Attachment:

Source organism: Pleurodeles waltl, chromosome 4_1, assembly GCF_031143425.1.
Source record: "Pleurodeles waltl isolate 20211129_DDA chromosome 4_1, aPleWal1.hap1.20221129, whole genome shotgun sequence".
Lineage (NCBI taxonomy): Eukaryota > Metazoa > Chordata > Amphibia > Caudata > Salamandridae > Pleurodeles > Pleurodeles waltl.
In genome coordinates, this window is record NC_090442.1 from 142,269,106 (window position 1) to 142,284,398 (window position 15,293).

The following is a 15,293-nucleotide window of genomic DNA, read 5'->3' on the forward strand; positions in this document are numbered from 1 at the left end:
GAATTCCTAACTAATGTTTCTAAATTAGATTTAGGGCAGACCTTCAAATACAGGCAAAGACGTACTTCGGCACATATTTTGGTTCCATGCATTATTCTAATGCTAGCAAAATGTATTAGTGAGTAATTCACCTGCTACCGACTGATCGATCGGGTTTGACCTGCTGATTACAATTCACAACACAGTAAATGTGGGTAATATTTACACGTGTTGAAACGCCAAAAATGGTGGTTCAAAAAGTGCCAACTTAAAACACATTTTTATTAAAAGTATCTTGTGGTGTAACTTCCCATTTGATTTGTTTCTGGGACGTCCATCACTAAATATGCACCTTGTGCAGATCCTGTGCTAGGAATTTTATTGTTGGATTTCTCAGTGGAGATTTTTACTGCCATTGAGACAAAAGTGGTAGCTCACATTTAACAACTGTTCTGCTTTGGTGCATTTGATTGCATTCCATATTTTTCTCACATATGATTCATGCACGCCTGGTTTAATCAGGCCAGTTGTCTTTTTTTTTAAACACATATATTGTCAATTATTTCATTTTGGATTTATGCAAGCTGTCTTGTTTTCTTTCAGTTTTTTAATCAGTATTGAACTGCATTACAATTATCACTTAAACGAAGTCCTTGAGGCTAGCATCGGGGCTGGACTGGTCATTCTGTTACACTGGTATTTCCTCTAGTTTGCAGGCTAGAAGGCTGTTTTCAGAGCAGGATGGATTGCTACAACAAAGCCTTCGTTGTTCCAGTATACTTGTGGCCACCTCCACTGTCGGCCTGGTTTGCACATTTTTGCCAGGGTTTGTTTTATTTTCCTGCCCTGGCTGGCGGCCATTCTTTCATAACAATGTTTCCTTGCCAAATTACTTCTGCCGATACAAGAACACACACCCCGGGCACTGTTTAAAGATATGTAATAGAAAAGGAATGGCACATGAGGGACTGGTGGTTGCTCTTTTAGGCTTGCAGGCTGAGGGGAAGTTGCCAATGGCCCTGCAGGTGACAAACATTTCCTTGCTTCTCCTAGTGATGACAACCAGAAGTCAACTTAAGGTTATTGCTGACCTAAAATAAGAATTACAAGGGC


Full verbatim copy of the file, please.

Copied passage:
Source organism: Pleurodeles waltl, chromosome 4_1, assembly GCF_031143425.1.
Source record: "Pleurodeles waltl isolate 20211129_DDA chromosome 4_1, aPleWal1.hap1.20221129, whole genome shotgun sequence".
Lineage (NCBI taxonomy): Eukaryota > Metazoa > Chordata > Amphibia > Caudata > Salamandridae > Pleurodeles > Pleurodeles waltl.
In genome coordinates, this window is record NC_090442.1 from 142,269,106 (window position 1) to 142,284,398 (window position 15,293).

The following is a 15,293-nucleotide window of genomic DNA, read 5'->3' on the forward strand; positions in this document are numbered from 1 at the left end:
GAATTCCTAACTAATGTTTCTAAATTAGATTTAGGGCAGACCTTCAAATACAGGCAAAGACGTACTTCGGCACATATTTTGGTTCCATGCATTATTCTAATGCTAGCAAAATGTATTAGTGAGTAATTCACCTGCTACCGACTGATCGATCGGGTTTGACCTGCTGATTACAATTCACAACACAGTAAATGTGGGTAATATTTACACGTGTTGAAACGCCAAAAATGGTGGTTCAAAAAGTGCCAACTTAAAACACATTTTTATTAAAAGTATCTTGTGGTGTAACTTCCCATTTGATTTGTTTCTGGGACGTCCATCACTAAATATGCACCTTGTGCAGATCCTGTGCTAGGAATTTTATTGTTGGATTTCTCAGTGGAGATTTTTACTGCCATTGAGACAAAAGTGGTAGCTCACATTTAACAACTGTTCTGCTTTGGTGCATTTGATTGCATTCCATATTTTTCTCACATATGATTCATGCACGCCTGGTTTAATCAGGCCAGTTGTCTTTTTTTTTAAACACATATATTGTCAATTATTTCATTTTGGATTTATGCAAGCTGTCTTGTTTTCTTTCAGTTTTTTAATCAGTATTGAACTGCATTACAATTATCACTTAAACGAAGTCCTTGAGGCTAGCATCGGGGCTGGACTGGTCATTCTGTTACACTGGTATTTCCTCTAGTTTGCAGGCTAGAAGGCTGTTTTCAGAGCAGGATGGATTGCTACAACAAAGCCTTCGTTGTTCCAGTATACTTGTGGCCACCTCCACTGTCGGCCTGGTTTGCACATTTTTGCCAGGGTTTGTTTTATTTTCCTGCCCTGGCTGGCGGCCATTCTTTCATAACAATGTTTCCTTGCCAAATTACTTCTGCCGATACAAGAACACACACCCCGGGCACTGTTTAAAGATATGTAATAGAAAAGGAATGGCACATGAGGGACTGGTGGTTGCTCTTTTAGGCTTGCAGGCTGAGGGGAAGTTGCCAATGGCCCTGCAGGTGACAAACATTTCCTTGCTTCTCCTAGTGATGACAACCAGAAGTCAACTTAAGGTTATTGCTGACCTAAAATAAGAATTACAAGGGC